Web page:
Initiation rituals are commonly used to mark the arrival of a newcomer. From welcoming a new member to a college fraternity, to an academy player graduating to the first team at a football club, they are seen as a way of engendering team spirit, promoting camaraderie and invoking a sense of quasi-brotherhood. However, they also tend to take place behind closed doors and apparently some tend to fall outside society’s generally accepted rules and principles.
Louise Millington-Roberts, Sport, Media & Entertainment Partner at Hill Dickinson LLP considers whether the most recent recommendations by the All Party Parliamentary Group on Ticket Abuse go far enough to tackle ticket touting.
In this article, Yama Otung explores the adequacy of the law surrounding threatening communications to sports stars via social media websites, and asks whether a regulator, such as Ofcom, is better placed than statute and the courts to keep pace with the phenomenon.
With Wimbledon just around the corner, UK tennis will soon be in the world spotlight again. In the search for the next Andy Murray, difficult decisions have to be made about which aspiring players should receive the benefit of funding and support.
Book Review by Jeffery Benz - SPORT: LAW AND PRACTICE (THIRD EDITION 2014), by Adam Lewis, QC and Jonathan Taylor, published by Bloomsbury Professional, London, hardback, ISBN 978-1780431130 £235.00
Those of us of a certain vintage remember the first three episodes Star Wars, (later known as episodes 4 through 6). The sequels, episodes 1 through 3, never quite cut it in comparison to our memories of episodes 4 through 6; such is the risk of sequels. The sequels to legal texts face the same risks, especially when the prior version is so strong and they go through substantial revision. Sport: Law and Practice (3rd ed. 2014), by Adam Lewis, QC (Blackstone Chambers, London) and Jonathan Taylor (Bird & Bird, London), and published by Bloomsbury Professional, is as solid a sequel as you can find in any field.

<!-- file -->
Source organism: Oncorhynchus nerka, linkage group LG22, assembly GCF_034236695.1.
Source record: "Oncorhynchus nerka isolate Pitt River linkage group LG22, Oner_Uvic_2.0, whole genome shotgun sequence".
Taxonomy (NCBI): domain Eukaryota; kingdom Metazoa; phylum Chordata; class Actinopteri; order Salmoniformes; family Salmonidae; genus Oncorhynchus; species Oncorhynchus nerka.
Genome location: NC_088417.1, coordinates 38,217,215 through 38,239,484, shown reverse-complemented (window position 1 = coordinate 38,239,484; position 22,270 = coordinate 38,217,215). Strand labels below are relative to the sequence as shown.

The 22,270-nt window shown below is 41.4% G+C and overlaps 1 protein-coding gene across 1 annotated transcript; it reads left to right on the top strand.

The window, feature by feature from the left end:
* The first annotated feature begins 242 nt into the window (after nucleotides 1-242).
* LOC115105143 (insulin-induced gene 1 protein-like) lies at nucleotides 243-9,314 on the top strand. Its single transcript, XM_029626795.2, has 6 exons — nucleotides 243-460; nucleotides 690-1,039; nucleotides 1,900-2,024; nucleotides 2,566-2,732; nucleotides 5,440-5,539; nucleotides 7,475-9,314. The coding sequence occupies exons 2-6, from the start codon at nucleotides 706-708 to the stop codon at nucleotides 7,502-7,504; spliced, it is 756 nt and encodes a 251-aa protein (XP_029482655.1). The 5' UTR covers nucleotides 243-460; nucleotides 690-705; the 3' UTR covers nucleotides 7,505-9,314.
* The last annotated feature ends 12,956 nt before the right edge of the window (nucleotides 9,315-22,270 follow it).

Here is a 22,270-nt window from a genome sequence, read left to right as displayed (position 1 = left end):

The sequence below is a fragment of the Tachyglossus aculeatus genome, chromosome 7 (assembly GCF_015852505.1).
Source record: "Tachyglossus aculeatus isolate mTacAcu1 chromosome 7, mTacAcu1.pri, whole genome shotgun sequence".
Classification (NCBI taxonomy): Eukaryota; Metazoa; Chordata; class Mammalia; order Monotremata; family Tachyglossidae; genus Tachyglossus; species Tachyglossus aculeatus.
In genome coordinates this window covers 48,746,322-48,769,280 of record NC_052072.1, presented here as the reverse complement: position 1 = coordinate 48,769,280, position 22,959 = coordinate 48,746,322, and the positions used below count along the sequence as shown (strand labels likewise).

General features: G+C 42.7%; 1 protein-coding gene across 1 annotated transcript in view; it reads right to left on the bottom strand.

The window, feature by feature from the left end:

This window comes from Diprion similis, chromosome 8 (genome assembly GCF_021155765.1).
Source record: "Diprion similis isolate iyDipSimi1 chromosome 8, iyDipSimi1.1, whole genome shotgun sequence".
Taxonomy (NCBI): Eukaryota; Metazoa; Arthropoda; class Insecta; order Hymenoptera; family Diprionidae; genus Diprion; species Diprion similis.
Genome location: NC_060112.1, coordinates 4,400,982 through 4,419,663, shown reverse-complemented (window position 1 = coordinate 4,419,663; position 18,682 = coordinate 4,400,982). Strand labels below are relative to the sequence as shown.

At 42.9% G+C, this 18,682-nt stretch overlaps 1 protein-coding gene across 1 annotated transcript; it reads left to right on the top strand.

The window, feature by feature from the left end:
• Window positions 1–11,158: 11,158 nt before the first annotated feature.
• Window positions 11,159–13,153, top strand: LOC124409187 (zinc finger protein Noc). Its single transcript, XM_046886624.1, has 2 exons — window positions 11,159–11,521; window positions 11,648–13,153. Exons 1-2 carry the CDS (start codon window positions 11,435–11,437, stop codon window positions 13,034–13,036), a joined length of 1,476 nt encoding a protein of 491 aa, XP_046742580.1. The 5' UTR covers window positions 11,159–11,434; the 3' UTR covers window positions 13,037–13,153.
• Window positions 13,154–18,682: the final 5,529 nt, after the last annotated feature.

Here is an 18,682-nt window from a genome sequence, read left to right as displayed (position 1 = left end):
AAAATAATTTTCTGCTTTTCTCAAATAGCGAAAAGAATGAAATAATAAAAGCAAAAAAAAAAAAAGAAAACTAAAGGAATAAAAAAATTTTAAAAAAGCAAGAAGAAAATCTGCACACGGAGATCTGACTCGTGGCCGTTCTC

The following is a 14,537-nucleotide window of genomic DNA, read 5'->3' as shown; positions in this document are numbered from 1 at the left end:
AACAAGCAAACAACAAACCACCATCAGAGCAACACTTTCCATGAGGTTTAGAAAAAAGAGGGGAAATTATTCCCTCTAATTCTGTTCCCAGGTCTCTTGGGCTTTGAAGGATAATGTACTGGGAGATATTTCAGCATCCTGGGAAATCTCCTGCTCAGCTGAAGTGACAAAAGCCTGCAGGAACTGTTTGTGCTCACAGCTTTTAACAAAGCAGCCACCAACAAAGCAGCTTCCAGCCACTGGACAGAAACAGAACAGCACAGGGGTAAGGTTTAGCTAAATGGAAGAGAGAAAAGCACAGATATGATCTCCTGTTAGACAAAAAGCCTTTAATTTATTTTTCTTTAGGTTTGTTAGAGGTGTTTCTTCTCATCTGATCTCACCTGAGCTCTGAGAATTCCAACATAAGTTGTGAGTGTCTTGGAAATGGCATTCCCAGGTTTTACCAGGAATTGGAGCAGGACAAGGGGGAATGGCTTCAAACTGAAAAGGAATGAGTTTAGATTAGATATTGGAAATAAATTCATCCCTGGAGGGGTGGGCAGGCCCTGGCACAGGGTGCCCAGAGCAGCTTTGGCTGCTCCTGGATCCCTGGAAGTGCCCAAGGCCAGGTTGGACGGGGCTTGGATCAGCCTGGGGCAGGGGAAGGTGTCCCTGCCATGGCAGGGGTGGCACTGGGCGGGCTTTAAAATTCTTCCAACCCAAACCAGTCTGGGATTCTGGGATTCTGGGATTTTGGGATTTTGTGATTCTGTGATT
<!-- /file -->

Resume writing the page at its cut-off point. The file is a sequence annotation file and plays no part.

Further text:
Against the backdrop of the scrutiny of football’s finances, UEFA’s Financial Fair Play Regulations (“FFP”) and last year’s all-German Champions League final, Germany’s Bundesliga has been touted as both the “best” league and governance model.
The football world has recently seen numerous examples of disputes between a club and a player concerning the content of what is commonly referred to as a buy-out clause.
Aereo infringes broadcasters’ copyrights, US Supreme Court rules – coming impact for streaming and cloud services
The United States Supreme Court has held1 that online video startup Aereo Inc. infringes broadcasters’ copyrights in on-air programming when Aereo transmits the programs to its Internet subscribers.
In a recent bout in the High Court, the specificity of sporting disputes once again came to the fore. In Bruce Baker v British Boxing Board of Control  EWHC 2074 (QB), 25 June 2014, Sir David Eady was faced with the old chestnut of a request for a court to interfere with a national sporting body’s decision to sanction one of its participants. One interim application later, and the BBBC was still standing.
Despite the increasingly globalised nature of football, many young footballers seeking to ply their trade in England will likely find it increasingly difficult to secure the necessary work permit to do so.1
Often, football clubs or players want to know if they can appeal a final decision in a domestic dispute rendered by their respective national federation (FA) to the Court of Arbitration for Sport (CAS).1
This article considers the decisions rendered by the Court of Arbitration for Sport (CAS) Ad Hoc Division at the recent 2014 Sochi Olympic Winter Games.
The recent row over Richard Scudamore’s comments relating to sexist emails sent from his work address has again highlighted equality issues in football. In this article, Elaine Banton, examines whether positive action may have a role in tackling diversity issues off the pitch in football.